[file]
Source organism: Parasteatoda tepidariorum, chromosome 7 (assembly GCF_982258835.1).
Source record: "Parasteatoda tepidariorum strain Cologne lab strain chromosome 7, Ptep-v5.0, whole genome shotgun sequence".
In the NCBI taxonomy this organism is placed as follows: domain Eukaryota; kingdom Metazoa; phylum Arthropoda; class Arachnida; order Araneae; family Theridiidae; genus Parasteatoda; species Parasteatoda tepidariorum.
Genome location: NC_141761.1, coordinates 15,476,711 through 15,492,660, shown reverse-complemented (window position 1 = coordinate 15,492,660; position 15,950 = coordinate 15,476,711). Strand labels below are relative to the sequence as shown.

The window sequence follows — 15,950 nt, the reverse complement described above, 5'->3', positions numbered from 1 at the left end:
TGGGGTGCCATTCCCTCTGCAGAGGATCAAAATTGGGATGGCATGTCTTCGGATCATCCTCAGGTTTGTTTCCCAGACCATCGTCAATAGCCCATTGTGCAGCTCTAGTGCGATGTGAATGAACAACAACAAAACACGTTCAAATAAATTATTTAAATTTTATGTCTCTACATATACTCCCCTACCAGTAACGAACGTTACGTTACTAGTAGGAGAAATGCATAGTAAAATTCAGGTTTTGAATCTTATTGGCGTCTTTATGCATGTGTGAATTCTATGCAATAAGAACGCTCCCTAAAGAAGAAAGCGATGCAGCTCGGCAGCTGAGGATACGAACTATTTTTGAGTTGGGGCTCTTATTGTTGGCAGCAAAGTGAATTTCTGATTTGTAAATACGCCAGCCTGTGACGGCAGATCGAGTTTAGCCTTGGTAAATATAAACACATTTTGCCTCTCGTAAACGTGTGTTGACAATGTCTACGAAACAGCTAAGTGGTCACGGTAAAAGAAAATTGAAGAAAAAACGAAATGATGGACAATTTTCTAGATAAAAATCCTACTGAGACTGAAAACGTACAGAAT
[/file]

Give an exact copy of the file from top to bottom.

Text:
Source organism: Parasteatoda tepidariorum, chromosome 7 (assembly GCF_982258835.1).
Source record: "Parasteatoda tepidariorum strain Cologne lab strain chromosome 7, Ptep-v5.0, whole genome shotgun sequence".
In the NCBI taxonomy this organism is placed as follows: domain Eukaryota; kingdom Metazoa; phylum Arthropoda; class Arachnida; order Araneae; family Theridiidae; genus Parasteatoda; species Parasteatoda tepidariorum.
Genome location: NC_141761.1, coordinates 15,476,711 through 15,492,660, shown reverse-complemented (window position 1 = coordinate 15,492,660; position 15,950 = coordinate 15,476,711). Strand labels below are relative to the sequence as shown.

The window sequence follows — 15,950 nt, the reverse complement described above, 5'->3', positions numbered from 1 at the left end:
TGGGGTGCCATTCCCTCTGCAGAGGATCAAAATTGGGATGGCATGTCTTCGGATCATCCTCAGGTTTGTTTCCCAGACCATCGTCAATAGCCCATTGTGCAGCTCTAGTGCGATGTGAATGAACAACAACAAAACACGTTCAAATAAATTATTTAAATTTTATGTCTCTACATATACTCCCCTACCAGTAACGAACGTTACGTTACTAGTAGGAGAAATGCATAGTAAAATTCAGGTTTTGAATCTTATTGGCGTCTTTATGCATGTGTGAATTCTATGCAATAAGAACGCTCCCTAAAGAAGAAAGCGATGCAGCTCGGCAGCTGAGGATACGAACTATTTTTGAGTTGGGGCTCTTATTGTTGGCAGCAAAGTGAATTTCTGATTTGTAAATACGCCAGCCTGTGACGGCAGATCGAGTTTAGCCTTGGTAAATATAAACACATTTTGCCTCTCGTAAACGTGTGTTGACAATGTCTACGAAACAGCTAAGTGGTCACGGTAAAAGAAAATTGAAGAAAAAACGAAATGATGGACAATTTTCTAGATAAAAATCCTACTGAGACTGAAAACGTACAGAAT